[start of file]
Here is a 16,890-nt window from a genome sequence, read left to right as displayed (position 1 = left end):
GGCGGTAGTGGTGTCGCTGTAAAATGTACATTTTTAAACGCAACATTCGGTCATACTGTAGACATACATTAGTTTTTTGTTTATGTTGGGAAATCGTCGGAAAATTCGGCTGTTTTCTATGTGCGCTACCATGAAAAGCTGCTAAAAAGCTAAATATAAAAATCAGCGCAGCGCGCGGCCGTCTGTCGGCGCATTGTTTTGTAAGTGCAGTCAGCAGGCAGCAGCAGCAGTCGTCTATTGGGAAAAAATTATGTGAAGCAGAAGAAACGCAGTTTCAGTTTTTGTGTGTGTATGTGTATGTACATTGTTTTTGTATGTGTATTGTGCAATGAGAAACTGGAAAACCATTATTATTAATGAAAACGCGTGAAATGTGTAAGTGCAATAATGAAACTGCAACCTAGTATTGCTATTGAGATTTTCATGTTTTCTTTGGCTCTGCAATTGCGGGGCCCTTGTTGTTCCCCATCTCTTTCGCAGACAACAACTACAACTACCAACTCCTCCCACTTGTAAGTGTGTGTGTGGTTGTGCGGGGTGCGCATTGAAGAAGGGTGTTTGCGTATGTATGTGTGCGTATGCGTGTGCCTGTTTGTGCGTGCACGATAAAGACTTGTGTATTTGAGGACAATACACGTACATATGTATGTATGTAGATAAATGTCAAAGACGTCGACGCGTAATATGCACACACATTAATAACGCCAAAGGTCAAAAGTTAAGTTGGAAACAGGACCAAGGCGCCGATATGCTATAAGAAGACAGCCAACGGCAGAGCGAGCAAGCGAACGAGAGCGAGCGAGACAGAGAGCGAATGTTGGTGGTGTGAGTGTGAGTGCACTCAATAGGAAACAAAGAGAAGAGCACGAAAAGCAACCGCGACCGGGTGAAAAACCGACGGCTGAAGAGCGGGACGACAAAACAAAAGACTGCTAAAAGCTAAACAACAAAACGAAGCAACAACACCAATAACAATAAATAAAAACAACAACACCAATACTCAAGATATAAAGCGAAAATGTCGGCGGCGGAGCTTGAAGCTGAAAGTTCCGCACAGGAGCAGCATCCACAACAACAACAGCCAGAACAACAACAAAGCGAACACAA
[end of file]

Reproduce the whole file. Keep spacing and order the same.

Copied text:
Here is a 16,890-nt window from a genome sequence, read left to right as displayed (position 1 = left end):
GGCGGTAGTGGTGTCGCTGTAAAATGTACATTTTTAAACGCAACATTCGGTCATACTGTAGACATACATTAGTTTTTTGTTTATGTTGGGAAATCGTCGGAAAATTCGGCTGTTTTCTATGTGCGCTACCATGAAAAGCTGCTAAAAAGCTAAATATAAAAATCAGCGCAGCGCGCGGCCGTCTGTCGGCGCATTGTTTTGTAAGTGCAGTCAGCAGGCAGCAGCAGCAGTCGTCTATTGGGAAAAAATTATGTGAAGCAGAAGAAACGCAGTTTCAGTTTTTGTGTGTGTATGTGTATGTACATTGTTTTTGTATGTGTATTGTGCAATGAGAAACTGGAAAACCATTATTATTAATGAAAACGCGTGAAATGTGTAAGTGCAATAATGAAACTGCAACCTAGTATTGCTATTGAGATTTTCATGTTTTCTTTGGCTCTGCAATTGCGGGGCCCTTGTTGTTCCCCATCTCTTTCGCAGACAACAACTACAACTACCAACTCCTCCCACTTGTAAGTGTGTGTGTGGTTGTGCGGGGTGCGCATTGAAGAAGGGTGTTTGCGTATGTATGTGTGCGTATGCGTGTGCCTGTTTGTGCGTGCACGATAAAGACTTGTGTATTTGAGGACAATACACGTACATATGTATGTATGTAGATAAATGTCAAAGACGTCGACGCGTAATATGCACACACATTAATAACGCCAAAGGTCAAAAGTTAAGTTGGAAACAGGACCAAGGCGCCGATATGCTATAAGAAGACAGCCAACGGCAGAGCGAGCAAGCGAACGAGAGCGAGCGAGACAGAGAGCGAATGTTGGTGGTGTGAGTGTGAGTGCACTCAATAGGAAACAAAGAGAAGAGCACGAAAAGCAACCGCGACCGGGTGAAAAACCGACGGCTGAAGAGCGGGACGACAAAACAAAAGACTGCTAAAAGCTAAACAACAAAACGAAGCAACAACACCAATAACAATAAATAAAAACAACAACACCAATACTCAAGATATAAAGCGAAAATGTCGGCGGCGGAGCTTGAAGCTGAAAGTTCCGCACAGGAGCAGCATCCACAACAACAACAGCCAGAACAACAACAAAGCGAACACAA